Guide Helps Tri-C Students, Staff Find Their Way


Cuyahoga Community College or “Tri-C” offers a multitude of credit-based courses and career technical programs across its regional footprint, serving students at four campuses and numerous off-campus sites strategically located throughout the county. These campuses are populated not only by students and staff, but residents coming to campus for events and workshops as well. Visitors to the college expect to find their way around without issue, meaning every interactive touchpoint they encounter must be clear and concise. “It’s important to consider how a first-time user understands their surroundings and moves around them comfortably,” says Guide Studio President Cathy Fromet. “If they’re not comfortable, they may not come back, so they should be given a great experience from the beginning.”

In the late 2000s, Tri-C renamed the buildings on its three main campuses which meant that messaging on the current signs were no longer accurate. Guide also analyzed traffic flow on site and learned how different audiences – students, visitors and staff – accessed those spaces. Through this work, Guide identified a standardized signage system to help navigate visitors from parking lots to main entries and then through a maze of doors, walkways, and tunnels connecting various facilities. Additionally, our team found inconsistent and non-sequential room numbering throughout buildings on several of the campuses, resulting in confusion for students and staff.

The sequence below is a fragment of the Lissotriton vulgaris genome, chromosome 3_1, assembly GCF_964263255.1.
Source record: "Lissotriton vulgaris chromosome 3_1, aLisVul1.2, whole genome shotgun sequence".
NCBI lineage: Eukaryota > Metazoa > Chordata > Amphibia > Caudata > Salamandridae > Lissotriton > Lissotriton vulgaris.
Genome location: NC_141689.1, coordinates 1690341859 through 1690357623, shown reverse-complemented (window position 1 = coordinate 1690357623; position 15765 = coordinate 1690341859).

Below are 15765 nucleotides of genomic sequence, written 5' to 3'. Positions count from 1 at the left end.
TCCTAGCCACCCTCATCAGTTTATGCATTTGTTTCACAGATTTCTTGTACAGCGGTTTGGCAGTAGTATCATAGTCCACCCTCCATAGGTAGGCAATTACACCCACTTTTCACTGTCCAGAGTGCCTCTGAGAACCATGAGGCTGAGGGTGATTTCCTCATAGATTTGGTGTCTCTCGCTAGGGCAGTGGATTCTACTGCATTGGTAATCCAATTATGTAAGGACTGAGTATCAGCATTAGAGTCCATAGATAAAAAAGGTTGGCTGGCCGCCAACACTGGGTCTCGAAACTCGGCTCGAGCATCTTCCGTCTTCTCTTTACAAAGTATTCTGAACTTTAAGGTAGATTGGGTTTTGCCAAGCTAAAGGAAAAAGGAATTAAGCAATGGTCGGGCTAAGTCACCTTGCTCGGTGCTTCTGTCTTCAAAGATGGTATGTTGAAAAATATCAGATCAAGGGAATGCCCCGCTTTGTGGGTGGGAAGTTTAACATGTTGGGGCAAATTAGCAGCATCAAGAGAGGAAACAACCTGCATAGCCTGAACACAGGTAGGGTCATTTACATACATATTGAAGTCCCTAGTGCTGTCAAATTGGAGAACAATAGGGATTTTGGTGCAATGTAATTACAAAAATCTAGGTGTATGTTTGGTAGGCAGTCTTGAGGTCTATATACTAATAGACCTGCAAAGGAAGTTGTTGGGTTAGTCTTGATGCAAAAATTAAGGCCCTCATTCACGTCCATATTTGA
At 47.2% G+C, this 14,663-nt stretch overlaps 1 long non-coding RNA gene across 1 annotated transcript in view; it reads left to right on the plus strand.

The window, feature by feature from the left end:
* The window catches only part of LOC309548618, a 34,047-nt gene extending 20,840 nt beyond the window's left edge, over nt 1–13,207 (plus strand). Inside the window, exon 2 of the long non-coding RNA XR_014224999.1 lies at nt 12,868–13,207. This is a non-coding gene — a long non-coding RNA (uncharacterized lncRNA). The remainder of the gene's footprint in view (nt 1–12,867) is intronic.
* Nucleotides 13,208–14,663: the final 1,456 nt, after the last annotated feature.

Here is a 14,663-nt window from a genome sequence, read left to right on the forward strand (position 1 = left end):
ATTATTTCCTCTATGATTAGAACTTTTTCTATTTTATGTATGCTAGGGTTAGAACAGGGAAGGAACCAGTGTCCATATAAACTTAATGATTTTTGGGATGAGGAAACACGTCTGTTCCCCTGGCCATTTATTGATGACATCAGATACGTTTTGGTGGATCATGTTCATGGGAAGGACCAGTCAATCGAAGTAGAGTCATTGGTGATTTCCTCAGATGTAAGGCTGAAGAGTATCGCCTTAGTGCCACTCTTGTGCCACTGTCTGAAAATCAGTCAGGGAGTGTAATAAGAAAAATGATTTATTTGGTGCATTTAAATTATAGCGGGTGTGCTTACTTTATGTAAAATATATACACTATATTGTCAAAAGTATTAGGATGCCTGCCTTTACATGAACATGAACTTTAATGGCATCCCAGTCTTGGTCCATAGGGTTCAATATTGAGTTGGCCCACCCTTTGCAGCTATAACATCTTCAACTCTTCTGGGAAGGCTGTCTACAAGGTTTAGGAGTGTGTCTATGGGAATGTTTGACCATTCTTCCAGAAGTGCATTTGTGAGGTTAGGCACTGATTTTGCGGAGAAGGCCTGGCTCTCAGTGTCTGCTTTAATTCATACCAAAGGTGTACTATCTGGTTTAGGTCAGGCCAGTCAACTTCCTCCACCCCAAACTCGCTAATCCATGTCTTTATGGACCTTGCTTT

“We forget how much people rely on inherent understanding when navigating a new space. Sequential room numbering is an important factor in how people understand their surroundings. This effort allowed us to create a master plan for the future, creating new rules and philosophies for wayfinding as well as the design and development of a standard sign system that could be used on all campuses,” says Cathy. “The system was set up so that Tri-C staff and consultants didn’t have to come back to us for future design and implementation. As they created new buildings, they had a standard and a guide, which saved them time, money, and effort.”

Guide created a color-coded sign program to provide users key visual cues in combination with building numbers, naming, and consistent naming convention use. Together, these elements simplify the experience for visitors traveling between connected campus buildings. People don’t even have to be outside to know where they are going. The team also recommended a modular sign construction to allow staff to easily update sign components or messages. “Spaces move and change all the time on college campuses,” Cathy says. “Instead of buying a whole new sign, Tri-C can swap out a piece of it. It’s a flexible system.”

The project set the groundwork for future partnerships with Tri-C while acting as a springboard into large-scale interior and exterior signage programs for a variety of organizations. 

“It opened our eyes to understanding how to pair navigation and experience analysis, strategy and planning together with design for the most effective wayfinding,” says Cathy. “We had to evaluate the visitor experience completely and make clear how signs functioned in a complex place. Tri-C was our first complex campus wayfinding project.” 

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